As of May 8, the ongoing coronavirus pandemic has unleashed havoc across the U.S., infecting over 1.3 million Americans and killing nearly 80,000. Due to measures to contain the virus nationwide, over 20 million Americans lost their jobs in April alone. All major stock indices have been hammered into bear markets characterized by constant volatility.
As a result, investors are looking for stocks with more stability compared to the overall market, that provide essential services during the outbreak, and that distribute dividends for predictable income. One dividend-paying healthcare stock to consider is CVS Health (NYSE:CVS).
How the company is responding to COVID-19
For starters, CVS is classified as an essential business during the pandemic and has seen demand for prescription drugs and its own healthcare services skyrocket. In fact, the company is hiring over 50,000 employees to meet increased demand and is offering free home delivery services for prescriptions. This is good news for its core revenues. In addition, the company plans to do COVID-19 testing at 1,000 of its U.S. locations, with the ultimate goal of processing up to 1.5 million tests per month.
While some have argued CVS and other pharmacies may face widespread disruptions in their supply chains, the numbers suggest otherwise. During the past two months, only 15 drugs have been added to the Food and Drug Administration's (FDA) shortage list. Everywhere, Americans needing access to essential goods and medicine are still largely able to obtain them. This is in stark contrast to the problems facing the retail sector and speaks in favor of CVS' resilience during this catastrophe.
So is the dividend safe?
Since 2010, CVS has witnessed consistent revenue growth year over year, either via organic growth or acquisitions, as with the case of acquiring Aetna in 2018 for $69 billion. Indeed, the company's sales have more than doubled in the past nine years. In the same period, CVS' net income grew from $3.42 billion to $6.63 billion.
Although the company's profit margin may be low, a far more important metric to look at is its payout ratio. Currently, CVS' payout ratio stands just south of 30%. In other words, only about three-tenths of the company's profits are being used to sustain its dividend payout. This means it has a large safety cushion in case its business faces headwinds. As of now, the company's stock boasts a tempting 3.34% forward dividend yield. This is certainly very good, considering treasuries are yielding next to nothing, and the average S&P 500 stock yields approximately 2%.
One more metric investors may wish to look at is the company's ability to finance debt. CVS currently has over $80 billion in long-term debt and capital leases, compared to more than $25 billion in cash and investments, resulting in net debt of $62 billion. Meanwhile, the company's earnings before interest, taxes, depreciation, amortization, and rent amounted to $19 billion last year. Having a debt-to-EBITDAR coverage of 3.26 times is more than enough to sustain its financial obligations.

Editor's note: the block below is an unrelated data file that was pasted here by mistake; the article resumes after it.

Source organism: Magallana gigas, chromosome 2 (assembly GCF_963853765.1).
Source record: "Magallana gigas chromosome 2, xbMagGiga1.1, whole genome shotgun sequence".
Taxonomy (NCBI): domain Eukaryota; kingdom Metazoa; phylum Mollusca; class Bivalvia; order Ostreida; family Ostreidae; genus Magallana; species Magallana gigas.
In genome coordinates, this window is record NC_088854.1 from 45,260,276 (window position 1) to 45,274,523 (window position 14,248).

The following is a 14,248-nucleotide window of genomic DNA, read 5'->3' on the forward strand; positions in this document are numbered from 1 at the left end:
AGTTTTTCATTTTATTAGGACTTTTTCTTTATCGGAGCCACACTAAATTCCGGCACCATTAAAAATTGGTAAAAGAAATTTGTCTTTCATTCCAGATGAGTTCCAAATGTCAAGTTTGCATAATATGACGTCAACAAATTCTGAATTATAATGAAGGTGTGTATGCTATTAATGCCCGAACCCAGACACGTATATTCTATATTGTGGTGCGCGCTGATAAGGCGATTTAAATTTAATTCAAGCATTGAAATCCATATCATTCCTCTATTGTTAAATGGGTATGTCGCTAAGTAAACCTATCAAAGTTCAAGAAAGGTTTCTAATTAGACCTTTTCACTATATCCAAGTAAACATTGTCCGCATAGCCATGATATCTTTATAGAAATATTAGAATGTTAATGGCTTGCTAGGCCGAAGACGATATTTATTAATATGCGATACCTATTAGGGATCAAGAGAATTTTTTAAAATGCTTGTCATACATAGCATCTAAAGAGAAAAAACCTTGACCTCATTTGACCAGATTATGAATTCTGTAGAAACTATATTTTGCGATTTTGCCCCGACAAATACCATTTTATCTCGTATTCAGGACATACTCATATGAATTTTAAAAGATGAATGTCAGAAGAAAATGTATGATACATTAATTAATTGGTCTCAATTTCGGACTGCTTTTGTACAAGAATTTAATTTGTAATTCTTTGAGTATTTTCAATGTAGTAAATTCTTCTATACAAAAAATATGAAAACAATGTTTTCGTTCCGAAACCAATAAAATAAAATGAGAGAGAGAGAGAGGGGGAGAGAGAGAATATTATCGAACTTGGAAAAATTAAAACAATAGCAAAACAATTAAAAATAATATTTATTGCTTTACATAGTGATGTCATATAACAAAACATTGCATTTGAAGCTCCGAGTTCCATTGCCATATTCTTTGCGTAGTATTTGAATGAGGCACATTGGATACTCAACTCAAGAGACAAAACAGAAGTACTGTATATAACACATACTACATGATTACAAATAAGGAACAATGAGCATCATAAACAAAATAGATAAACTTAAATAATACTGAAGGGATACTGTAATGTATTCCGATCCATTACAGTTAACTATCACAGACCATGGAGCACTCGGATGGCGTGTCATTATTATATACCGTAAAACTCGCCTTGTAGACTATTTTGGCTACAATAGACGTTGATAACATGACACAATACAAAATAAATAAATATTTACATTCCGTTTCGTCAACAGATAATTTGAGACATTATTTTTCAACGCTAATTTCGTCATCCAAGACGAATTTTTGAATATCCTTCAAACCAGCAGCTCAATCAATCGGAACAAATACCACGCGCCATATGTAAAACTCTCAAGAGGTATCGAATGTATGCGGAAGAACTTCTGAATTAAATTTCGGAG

In terms of dividend growth, CVS has also done a good job. In the past five years, the company has grown its dividends by 12.70%, or an average of 2.87% annually. In all, the company's dividends are well protected by its profits and possess further growth potential, leading to a great dividend stock for investors to consider.
What about its role in the opioid crisis?
Recently, the company received a favorable ruling from a U.S. appeals court in Cincinnati that pharmacy chains will not face allegations that the mere action of dispensing opioids contributed to the opioid crisis. As a result, the company will face significantly fewer liabilities than that of manufacturers and marketers of opioids. There are currently over 2,600 cases of opioid litigation nationwide against players in the sector.
Takeaways for investors
Dividends aside, CVS also has plenty of room for capital appreciation. The stock trades for less than nine times earnings and 0.3 times sales, and may even meet its forecasts this year for revenue growth as more and more Americans are visiting pharmacies during these tough times.
Furthermore, the stock's beta, or its price movement compared to major indices, stands at 0.73. This means should we encounter another sell-off, CVS stock price should fall by one-quarter percentage less than that of the S&P 500. In all, due to the defensive nature of the business, its financial strength, and recent reduction of risk from opioid lawsuits, this will be a stock that healthcare investors looking for a steady stream of income do not want to miss.